Conte C., Rotini A., Manfra L., D’Andrea M.M., Winters G., Migliore L. (2021). THE SEAGRASS HOLOBIONT: WHAT WE KNOW AND WHAT WE STILL NEED TO DISCLOSE FOR ITS POSSIBLE USE AS AN ECOLOGICAL INDICATOR. Water, 13(4): 406. DOI: 10.3390/w13040406

 Microbes and seagrass establish symbiotic relationships constituting a functional unit called the holobiont that reacts as a whole to environmental changes. Recent studies have shown that the seagrass microbial associated community varies according to host species, environmental conditions and the host’s health status, suggesting that the microbial communities respond rapidly to environmental disturbances and changes. These changes, dynamics of which are still far from being clear, could represent a sensitive monitoring tool and ecological indicator to detect early stages of seagrass stress. In this review, the state of art on seagrass holobiont is discussed in this perspective, with the aim of disentangling the influence of different factors in shaping it. As an example, we expand on the widely studied Halophila stipulacea’s associated microbial community, highlighting the changing and the constant components of the associated microbes, in different environmental conditions. These studies represent a pivotal contribution to understanding the holobiont’s dynamics and variability pattern, and to the potential development of ecological/ecotoxicological indices. The influences of the host’s physiological and environmental status in changing the seagrass holobiont, alongside the bioinformatic tools for data analysis, are key topics that need to be deepened, in order to use the seagrass-microbial interactions as a source of ecological information.


 Rotini A., Conte C., Seveso D., Montano S., Galli P., Vai M., Migliore L., Mejia A. (2020). DAILY VARIATION OF THE ASSOCIATED MICROBIAL COMMUNITY AND THE HSP60 EXPRESSION IN THE MALDIVIAN SEAGRASS THALASSIA HEMPRICHIIJournal of Sea Research, 156: 101835. DOI: 10.1016/j.seares.2019.101835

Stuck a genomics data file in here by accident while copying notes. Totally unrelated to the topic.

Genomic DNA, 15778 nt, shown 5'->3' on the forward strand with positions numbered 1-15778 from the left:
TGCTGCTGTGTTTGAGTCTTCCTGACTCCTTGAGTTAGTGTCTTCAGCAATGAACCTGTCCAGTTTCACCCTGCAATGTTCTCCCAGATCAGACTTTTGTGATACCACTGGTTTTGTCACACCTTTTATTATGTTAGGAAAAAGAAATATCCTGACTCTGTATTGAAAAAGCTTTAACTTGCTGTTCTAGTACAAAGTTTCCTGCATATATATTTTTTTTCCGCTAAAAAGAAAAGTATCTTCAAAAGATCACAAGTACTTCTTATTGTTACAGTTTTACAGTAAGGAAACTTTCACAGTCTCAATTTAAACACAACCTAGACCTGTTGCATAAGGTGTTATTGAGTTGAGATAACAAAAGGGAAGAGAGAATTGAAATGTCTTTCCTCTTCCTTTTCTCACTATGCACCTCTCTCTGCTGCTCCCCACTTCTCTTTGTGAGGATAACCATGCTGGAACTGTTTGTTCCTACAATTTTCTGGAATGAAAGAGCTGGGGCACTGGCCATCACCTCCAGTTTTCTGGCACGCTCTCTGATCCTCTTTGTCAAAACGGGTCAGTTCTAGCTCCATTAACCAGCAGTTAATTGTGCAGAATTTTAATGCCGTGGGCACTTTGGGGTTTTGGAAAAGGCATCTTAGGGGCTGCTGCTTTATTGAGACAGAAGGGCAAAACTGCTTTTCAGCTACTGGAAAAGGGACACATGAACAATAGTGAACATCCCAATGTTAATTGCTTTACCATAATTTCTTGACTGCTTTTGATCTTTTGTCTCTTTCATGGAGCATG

The microbial communities associated with plant’s compartments and the expression of the chloroplast chaperonin Hsp60 have been simultaneously analyzed during the diel cycle in the marine seagrass Thalassia hemprichii from the lagoon of Magoodhoo island (Maldives), characterized by remarkable daily shifts in temperature and light. Plants showed a significant up-regulation of Hsp60 expression from 8.00 a.m to 2.00 p.m., in correspondence with the increase in temperature and light, confirming their role as defence mechanism against photoinhibition and oxidative damage. However, a further significant increase of the Hsp60 level was also observed when irradiance and temperature dropped, suggesting that the cellular stress was still in progress. The plant-associated microbial communities showed differences by plant compartment and sampling time, with the aboveground compartment (leaves) being much more dynamic than the belowground one (roots/rhizomes). In the phyllosphere, a progressive shift during the day from the absolute dominance of the Gammaproteobacteria class, mainly constituted of Enterobacteraceae family, to the increase of the biodiversity due to the rise of Alphaproteobacteria was observed. Belowground, the microbial diversity was much lower than aboveground, being Gammaproteobacteria the most represented class throughout all sampling times. Vibrionaceae family was the most abundant at 8:00 a.m. and 6.00 p.m. decreasing slightly at 2.00 p.m., partially replaced by Halomonadaceae. The combined biochemical and microbial markers allows to assess the plant stress response and to deepen the knowledge on the seagrasses adaptation to harsh and changing environmental conditions, resulting useful to detect early signs of change in an organism's physiological state. Furthermore, the variation of Hsp60 expression and associated bacterial communities in response to light and temperature fluctuations support the ‘holobiont’ theory, which considers the plant/microorganisms association as a functional unit, as suggested for corals.